If you are a small business owner, you should take advantage of the tax law that allows you to draw up a retirement benefit scheme for your employees. This is because you can claim tax deductions from it if you have such a scheme.
The most commonly known retirement scheme is the 401(k) retirement scheme. But the cost of setting up and maintaining a 401(k) can be a deterrent to some small business owners. Here’s where the tax code comes in. Certain provisions of the tax code allows you as a small business owner to establish a retirement scheme other than a 401(k), called a Simplified Employee Pension or SEP. Although the SEP is not maintenance free, it is a viable option to the 401(k).
Setting up a Simplified Employee Pension is a three-step process. Firstly, you need to fill up and execute Form 5305-SEP. Then you serve notice to your employees who are eligible for the SEP and set up an IRA account for each of them. This account is to receive each of their contributions. Annual contributions are not obligatory but in years when the contribution is made an employee must receive an amount proportional to his or her salary but not more than 25% of eligible compensation or $49,000 whichever is less. Employee contributions are not permitted for SEP IRAs but employees are immediately vested in their full account balance.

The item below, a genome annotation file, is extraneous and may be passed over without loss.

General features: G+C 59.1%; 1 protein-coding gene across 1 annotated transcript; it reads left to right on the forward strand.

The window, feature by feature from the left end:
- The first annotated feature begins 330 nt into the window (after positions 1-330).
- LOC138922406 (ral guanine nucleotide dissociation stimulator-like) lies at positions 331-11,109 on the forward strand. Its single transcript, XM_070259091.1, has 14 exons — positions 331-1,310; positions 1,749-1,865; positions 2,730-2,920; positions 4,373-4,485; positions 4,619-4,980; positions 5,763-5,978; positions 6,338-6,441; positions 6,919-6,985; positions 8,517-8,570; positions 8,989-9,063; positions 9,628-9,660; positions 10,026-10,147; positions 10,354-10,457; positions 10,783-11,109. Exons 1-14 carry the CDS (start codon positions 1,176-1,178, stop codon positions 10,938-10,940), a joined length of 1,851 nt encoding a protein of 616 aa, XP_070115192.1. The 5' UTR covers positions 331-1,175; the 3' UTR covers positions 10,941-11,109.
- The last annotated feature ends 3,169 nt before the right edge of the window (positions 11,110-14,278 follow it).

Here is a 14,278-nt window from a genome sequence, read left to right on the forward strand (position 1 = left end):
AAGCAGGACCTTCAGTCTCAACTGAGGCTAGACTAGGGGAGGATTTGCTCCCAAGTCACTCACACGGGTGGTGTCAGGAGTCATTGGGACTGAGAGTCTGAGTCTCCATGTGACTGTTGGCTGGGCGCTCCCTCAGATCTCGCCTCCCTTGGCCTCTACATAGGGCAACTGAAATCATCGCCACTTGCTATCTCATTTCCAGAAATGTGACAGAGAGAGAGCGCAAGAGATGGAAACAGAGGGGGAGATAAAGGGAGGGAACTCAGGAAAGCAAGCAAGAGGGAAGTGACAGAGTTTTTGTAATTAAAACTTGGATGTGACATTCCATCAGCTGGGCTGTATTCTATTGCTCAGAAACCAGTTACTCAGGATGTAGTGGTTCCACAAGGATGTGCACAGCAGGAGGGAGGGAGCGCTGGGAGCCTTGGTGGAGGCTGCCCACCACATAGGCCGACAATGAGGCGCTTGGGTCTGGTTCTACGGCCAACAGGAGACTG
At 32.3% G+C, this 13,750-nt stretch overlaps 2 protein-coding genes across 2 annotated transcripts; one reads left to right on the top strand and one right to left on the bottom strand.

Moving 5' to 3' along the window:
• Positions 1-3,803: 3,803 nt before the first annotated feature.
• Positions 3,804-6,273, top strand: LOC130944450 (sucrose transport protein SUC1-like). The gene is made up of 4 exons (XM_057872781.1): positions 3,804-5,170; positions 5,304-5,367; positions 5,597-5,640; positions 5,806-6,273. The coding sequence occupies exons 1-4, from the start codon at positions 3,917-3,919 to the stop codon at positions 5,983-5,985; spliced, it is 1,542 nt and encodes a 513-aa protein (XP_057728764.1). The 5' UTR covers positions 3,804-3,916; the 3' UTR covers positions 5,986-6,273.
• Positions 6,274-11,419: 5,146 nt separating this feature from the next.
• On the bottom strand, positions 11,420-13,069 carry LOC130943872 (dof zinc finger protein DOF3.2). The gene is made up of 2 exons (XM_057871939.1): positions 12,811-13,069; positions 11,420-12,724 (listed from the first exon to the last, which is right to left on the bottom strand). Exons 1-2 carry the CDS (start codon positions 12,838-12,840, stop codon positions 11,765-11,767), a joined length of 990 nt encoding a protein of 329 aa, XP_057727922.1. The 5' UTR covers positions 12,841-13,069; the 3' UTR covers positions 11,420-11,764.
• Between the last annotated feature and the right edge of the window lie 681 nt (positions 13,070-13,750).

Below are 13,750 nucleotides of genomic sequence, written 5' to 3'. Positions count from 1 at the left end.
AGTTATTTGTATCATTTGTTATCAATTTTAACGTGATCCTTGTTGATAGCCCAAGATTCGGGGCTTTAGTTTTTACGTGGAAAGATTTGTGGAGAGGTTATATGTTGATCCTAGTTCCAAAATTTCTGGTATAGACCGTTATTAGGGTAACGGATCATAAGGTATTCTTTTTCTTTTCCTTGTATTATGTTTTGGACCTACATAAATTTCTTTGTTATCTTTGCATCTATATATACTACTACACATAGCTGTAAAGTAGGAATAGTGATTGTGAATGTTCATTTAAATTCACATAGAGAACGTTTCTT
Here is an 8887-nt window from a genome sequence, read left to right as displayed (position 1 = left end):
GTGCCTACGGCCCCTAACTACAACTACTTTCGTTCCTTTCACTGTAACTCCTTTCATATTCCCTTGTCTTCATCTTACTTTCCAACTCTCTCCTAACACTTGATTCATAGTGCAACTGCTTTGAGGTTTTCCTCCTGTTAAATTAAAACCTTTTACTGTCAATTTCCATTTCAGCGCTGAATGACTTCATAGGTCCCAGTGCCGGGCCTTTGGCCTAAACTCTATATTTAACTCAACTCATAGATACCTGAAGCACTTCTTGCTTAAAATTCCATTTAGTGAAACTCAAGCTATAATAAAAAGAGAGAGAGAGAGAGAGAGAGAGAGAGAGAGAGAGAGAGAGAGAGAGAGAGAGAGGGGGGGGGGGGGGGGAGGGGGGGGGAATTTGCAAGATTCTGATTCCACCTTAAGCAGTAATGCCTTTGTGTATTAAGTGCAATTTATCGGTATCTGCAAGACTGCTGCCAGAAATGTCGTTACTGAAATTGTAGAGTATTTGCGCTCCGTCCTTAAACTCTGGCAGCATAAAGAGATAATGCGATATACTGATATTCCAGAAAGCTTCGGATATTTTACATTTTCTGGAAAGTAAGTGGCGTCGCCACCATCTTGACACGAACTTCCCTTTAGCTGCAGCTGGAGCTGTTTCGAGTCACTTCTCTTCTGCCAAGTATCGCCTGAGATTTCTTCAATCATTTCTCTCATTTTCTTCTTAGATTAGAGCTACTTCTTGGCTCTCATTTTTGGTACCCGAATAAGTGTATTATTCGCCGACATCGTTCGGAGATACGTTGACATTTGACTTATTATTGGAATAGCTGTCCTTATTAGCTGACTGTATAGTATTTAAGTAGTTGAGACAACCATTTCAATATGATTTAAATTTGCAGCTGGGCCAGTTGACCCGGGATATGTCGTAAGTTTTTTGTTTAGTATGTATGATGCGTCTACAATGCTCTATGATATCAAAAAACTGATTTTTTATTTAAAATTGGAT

The final step is to maintain the SEP once you have established it. The most important thing to do in maintenance is to keep your plan current. The quickest way to do this would be to check your adopted Form 5305-SEP against the latest version available on the IRS website www.irs.gov. Plan rules may be changed and you need to ensure that your plan document is updated continuously.
As an employer, it is you responsibility to conduct an annual review to see that the plan is being implemented according to the rules and any issues are nipped in the bud. One common issue is inadvertent exclusion of eligible employees. This is especially common in the cases of part-time employees and employees of associated companies. You should review payroll records against plan eligibility for each employee before giving out annual contributions.
If a contribution was missed for an eligible employee, a replacement contribution must be made. On the other hand, if a contribution was made in excess of what should have been made, then contributions exceeding IRS limits, along with earnings on the excess, should be withdrawn from the plan and returned to the employer. The rules state that the distribution must be reported on a Form 1099-R for the employee concerned.
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Law Offices of Darrin T. Mish, P.A.: Tax Attorney